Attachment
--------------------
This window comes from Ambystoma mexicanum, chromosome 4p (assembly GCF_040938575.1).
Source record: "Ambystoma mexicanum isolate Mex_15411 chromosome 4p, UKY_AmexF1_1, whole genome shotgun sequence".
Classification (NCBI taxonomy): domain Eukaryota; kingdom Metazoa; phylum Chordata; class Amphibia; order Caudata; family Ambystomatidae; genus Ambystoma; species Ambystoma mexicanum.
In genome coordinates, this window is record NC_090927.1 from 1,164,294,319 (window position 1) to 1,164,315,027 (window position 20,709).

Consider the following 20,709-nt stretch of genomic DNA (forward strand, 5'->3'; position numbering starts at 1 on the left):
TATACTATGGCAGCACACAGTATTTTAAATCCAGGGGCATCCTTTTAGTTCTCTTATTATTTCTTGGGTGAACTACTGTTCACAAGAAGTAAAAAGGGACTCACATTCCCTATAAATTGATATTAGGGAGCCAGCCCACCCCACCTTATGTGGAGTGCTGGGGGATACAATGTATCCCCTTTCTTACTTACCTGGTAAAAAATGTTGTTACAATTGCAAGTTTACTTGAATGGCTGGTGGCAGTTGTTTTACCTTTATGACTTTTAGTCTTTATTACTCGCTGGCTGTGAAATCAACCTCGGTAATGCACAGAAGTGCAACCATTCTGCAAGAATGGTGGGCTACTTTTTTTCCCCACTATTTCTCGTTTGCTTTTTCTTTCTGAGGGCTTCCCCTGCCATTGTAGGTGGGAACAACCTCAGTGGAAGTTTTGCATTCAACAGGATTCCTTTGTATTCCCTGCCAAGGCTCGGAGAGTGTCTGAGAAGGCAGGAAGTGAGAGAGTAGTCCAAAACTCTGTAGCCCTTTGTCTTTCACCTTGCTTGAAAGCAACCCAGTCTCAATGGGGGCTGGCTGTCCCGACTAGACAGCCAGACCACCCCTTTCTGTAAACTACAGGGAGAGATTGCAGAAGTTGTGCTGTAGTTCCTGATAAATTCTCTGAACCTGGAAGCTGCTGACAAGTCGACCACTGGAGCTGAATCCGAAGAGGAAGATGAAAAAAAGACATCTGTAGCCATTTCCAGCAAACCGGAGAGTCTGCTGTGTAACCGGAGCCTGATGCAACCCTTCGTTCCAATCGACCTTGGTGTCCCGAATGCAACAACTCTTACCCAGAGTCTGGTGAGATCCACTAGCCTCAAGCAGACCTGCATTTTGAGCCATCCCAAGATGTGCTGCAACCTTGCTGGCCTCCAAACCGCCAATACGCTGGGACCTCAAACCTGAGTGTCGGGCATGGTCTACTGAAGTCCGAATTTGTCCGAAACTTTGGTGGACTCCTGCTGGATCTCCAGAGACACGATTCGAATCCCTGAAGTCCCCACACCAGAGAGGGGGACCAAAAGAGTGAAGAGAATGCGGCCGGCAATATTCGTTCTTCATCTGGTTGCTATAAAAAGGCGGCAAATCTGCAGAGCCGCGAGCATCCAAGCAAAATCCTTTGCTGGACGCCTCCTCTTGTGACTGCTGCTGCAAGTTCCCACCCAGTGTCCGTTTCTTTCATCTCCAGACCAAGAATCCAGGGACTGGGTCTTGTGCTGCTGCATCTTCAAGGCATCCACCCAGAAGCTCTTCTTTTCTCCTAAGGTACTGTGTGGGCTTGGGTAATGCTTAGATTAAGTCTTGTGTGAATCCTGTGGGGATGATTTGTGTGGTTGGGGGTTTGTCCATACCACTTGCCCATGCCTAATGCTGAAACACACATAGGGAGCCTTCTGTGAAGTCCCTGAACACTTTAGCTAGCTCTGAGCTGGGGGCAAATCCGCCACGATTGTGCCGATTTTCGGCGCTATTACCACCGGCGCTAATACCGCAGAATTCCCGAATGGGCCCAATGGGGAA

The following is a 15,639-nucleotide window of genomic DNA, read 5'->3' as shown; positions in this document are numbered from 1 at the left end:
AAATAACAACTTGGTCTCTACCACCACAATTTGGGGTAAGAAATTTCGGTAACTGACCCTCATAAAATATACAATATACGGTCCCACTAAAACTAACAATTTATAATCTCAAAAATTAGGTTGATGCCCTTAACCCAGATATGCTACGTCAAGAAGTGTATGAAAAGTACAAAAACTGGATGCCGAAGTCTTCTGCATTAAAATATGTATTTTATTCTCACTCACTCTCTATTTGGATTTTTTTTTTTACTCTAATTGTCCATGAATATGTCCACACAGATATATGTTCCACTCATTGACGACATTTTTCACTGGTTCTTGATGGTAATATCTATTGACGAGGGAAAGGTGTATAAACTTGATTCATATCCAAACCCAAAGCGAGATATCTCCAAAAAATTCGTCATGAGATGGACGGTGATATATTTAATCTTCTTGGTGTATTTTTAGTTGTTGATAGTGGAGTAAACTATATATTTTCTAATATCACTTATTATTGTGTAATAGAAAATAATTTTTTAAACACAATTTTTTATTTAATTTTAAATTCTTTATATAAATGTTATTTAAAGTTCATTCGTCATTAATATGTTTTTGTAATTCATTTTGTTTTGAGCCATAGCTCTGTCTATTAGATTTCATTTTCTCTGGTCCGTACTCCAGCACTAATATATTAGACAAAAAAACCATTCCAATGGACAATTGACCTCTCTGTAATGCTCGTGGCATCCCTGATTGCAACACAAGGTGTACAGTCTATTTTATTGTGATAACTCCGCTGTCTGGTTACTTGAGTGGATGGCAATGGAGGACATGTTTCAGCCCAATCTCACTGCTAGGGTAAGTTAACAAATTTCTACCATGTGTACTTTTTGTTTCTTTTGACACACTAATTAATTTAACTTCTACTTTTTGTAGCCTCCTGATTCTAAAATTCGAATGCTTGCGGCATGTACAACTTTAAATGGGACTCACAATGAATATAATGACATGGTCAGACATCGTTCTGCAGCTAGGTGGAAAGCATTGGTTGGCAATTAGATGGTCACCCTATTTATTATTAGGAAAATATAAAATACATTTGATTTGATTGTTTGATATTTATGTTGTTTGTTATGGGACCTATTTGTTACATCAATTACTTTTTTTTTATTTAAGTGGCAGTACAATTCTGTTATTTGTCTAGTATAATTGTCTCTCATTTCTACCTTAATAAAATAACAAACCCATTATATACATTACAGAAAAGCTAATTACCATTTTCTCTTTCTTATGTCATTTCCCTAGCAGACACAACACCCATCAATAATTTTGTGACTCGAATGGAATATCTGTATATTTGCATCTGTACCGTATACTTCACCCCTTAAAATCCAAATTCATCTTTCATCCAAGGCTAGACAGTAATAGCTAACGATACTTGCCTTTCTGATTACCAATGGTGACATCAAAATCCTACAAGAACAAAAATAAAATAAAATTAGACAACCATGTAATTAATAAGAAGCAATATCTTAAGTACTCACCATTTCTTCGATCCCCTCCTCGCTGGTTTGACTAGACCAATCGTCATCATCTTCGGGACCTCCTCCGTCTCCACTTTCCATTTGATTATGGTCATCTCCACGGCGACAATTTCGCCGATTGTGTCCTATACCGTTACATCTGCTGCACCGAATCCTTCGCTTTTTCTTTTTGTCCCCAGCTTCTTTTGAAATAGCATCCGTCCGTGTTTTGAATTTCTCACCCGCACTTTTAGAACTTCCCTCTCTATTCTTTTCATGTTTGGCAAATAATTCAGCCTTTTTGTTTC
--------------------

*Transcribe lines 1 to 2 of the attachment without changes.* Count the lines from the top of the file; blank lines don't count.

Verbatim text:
This window comes from Ambystoma mexicanum, chromosome 4p (assembly GCF_040938575.1).
Source record: "Ambystoma mexicanum isolate Mex_15411 chromosome 4p, UKY_AmexF1_1, whole genome shotgun sequence".